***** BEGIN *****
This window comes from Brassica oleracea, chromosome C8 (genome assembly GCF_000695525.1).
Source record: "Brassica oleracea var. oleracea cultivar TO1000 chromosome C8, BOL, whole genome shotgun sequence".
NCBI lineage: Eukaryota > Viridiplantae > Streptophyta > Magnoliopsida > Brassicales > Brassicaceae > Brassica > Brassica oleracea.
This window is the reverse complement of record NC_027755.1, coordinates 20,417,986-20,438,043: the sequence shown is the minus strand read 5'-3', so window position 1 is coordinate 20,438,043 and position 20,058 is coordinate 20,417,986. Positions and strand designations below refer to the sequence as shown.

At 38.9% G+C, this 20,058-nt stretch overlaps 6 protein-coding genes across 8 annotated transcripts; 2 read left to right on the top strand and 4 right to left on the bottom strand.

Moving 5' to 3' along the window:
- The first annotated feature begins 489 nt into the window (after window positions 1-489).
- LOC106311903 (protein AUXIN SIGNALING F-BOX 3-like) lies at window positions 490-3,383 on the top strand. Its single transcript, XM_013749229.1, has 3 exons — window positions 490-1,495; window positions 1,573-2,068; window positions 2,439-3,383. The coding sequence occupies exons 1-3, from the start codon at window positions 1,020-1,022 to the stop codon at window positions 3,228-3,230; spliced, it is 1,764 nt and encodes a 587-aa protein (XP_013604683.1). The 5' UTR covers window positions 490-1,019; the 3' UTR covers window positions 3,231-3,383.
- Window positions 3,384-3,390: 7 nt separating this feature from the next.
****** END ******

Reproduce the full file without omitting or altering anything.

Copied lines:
This window comes from Brassica oleracea, chromosome C8 (genome assembly GCF_000695525.1).
Source record: "Brassica oleracea var. oleracea cultivar TO1000 chromosome C8, BOL, whole genome shotgun sequence".
NCBI lineage: Eukaryota > Viridiplantae > Streptophyta > Magnoliopsida > Brassicales > Brassicaceae > Brassica > Brassica oleracea.
This window is the reverse complement of record NC_027755.1, coordinates 20,417,986-20,438,043: the sequence shown is the minus strand read 5'-3', so window position 1 is coordinate 20,438,043 and position 20,058 is coordinate 20,417,986. Positions and strand designations below refer to the sequence as shown.

At 38.9% G+C, this 20,058-nt stretch overlaps 6 protein-coding genes across 8 annotated transcripts; 2 read left to right on the top strand and 4 right to left on the bottom strand.

Moving 5' to 3' along the window:
- The first annotated feature begins 489 nt into the window (after window positions 1-489).
- LOC106311903 (protein AUXIN SIGNALING F-BOX 3-like) lies at window positions 490-3,383 on the top strand. Its single transcript, XM_013749229.1, has 3 exons — window positions 490-1,495; window positions 1,573-2,068; window positions 2,439-3,383. The coding sequence occupies exons 1-3, from the start codon at window positions 1,020-1,022 to the stop codon at window positions 3,228-3,230; spliced, it is 1,764 nt and encodes a 587-aa protein (XP_013604683.1). The 5' UTR covers window positions 490-1,019; the 3' UTR covers window positions 3,231-3,383.
- Window positions 3,384-3,390: 7 nt separating this feature from the next.